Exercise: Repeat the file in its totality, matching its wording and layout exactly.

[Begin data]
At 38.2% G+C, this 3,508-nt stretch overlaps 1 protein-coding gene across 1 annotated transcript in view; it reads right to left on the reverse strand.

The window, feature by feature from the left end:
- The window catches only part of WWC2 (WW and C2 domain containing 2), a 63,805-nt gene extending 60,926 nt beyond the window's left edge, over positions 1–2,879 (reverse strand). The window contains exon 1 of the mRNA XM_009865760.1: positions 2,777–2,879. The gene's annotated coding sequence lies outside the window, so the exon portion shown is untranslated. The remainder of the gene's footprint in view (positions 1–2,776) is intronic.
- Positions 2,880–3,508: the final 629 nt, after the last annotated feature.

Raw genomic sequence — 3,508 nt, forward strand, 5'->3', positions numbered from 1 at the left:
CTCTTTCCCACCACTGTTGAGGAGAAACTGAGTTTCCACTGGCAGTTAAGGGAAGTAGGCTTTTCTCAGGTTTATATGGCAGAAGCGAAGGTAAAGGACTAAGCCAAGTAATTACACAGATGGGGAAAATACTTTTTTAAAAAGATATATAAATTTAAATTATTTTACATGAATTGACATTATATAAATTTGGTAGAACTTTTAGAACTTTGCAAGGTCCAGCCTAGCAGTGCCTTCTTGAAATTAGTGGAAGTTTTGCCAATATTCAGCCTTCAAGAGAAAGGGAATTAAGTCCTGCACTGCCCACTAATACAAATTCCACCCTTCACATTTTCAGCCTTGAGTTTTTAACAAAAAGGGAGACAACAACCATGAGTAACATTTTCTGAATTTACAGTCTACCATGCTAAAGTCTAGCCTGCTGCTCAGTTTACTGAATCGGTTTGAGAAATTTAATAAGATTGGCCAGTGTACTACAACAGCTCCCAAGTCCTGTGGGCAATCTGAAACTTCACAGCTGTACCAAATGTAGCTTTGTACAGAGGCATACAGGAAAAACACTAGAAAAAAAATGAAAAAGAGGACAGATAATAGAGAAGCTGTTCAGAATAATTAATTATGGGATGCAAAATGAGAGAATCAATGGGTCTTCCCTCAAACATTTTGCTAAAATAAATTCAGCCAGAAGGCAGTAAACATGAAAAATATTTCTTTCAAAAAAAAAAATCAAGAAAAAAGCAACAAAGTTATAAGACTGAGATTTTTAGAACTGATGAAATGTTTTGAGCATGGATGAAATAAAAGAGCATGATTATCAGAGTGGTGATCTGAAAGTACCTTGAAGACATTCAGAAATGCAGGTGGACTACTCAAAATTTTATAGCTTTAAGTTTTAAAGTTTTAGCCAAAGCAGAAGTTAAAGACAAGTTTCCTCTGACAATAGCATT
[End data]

At 38.2% G+C, this 3,508-nt stretch overlaps 1 protein-coding gene across 1 annotated transcript in view; it reads right to left on the reverse strand.

The window, feature by feature from the left end:
- The window catches only part of WWC2 (WW and C2 domain containing 2), a 63,805-nt gene extending 60,926 nt beyond the window's left edge, over positions 1–2,879 (reverse strand). The window contains exon 1 of the mRNA XM_009865760.1: positions 2,777–2,879. The gene's annotated coding sequence lies outside the window, so the exon portion shown is untranslated. The remainder of the gene's footprint in view (positions 1–2,776) is intronic.
- Positions 2,880–3,508: the final 629 nt, after the last annotated feature.

Raw genomic sequence — 3,508 nt, forward strand, 5'->3', positions numbered from 1 at the left:
CTCTTTCCCACCACTGTTGAGGAGAAACTGAGTTTCCACTGGCAGTTAAGGGAAGTAGGCTTTTCTCAGGTTTATATGGCAGAAGCGAAGGTAAAGGACTAAGCCAAGTAATTACACAGATGGGGAAAATACTTTTTTAAAAAGATATATAAATTTAAATTATTTTACATGAATTGACATTATATAAATTTGGTAGAACTTTTAGAACTTTGCAAGGTCCAGCCTAGCAGTGCCTTCTTGAAATTAGTGGAAGTTTTGCCAATATTCAGCCTTCAAGAGAAAGGGAATTAAGTCCTGCACTGCCCACTAATACAAATTCCACCCTTCACATTTTCAGCCTTGAGTTTTTAACAAAAAGGGAGACAACAACCATGAGTAACATTTTCTGAATTTACAGTCTACCATGCTAAAGTCTAGCCTGCTGCTCAGTTTACTGAATCGGTTTGAGAAATTTAATAAGATTGGCCAGTGTACTACAACAGCTCCCAAGTCCTGTGGGCAATCTGAAACTTCACAGCTGTACCAAATGTAGCTTTGTACAGAGGCATACAGGAAAAACACTAGAAAAAAAATGAAAAAGAGGACAGATAATAGAGAAGCTGTTCAGAATAATTAATTATGGGATGCAAAATGAGAGAATCAATGGGTCTTCCCTCAAACATTTTGCTAAAATAAATTCAGCCAGAAGGCAGTAAACATGAAAAATATTTCTTTCAAAAAAAAAAATCAAGAAAAAAGCAACAAAGTTATAAGACTGAGATTTTTAGAACTGATGAAATGTTTTGAGCATGGATGAAATAAAAGAGCATGATTATCAGAGTGGTGATCTGAAAGTACCTTGAAGACATTCAGAAATGCAGGTGGACTACTCAAAATTTTATAGCTTTAAGTTTTAAAGTTTTAGCCAAAGCAGAAGTTAAAGACAAGTTTCCTCTGACAATAGCATT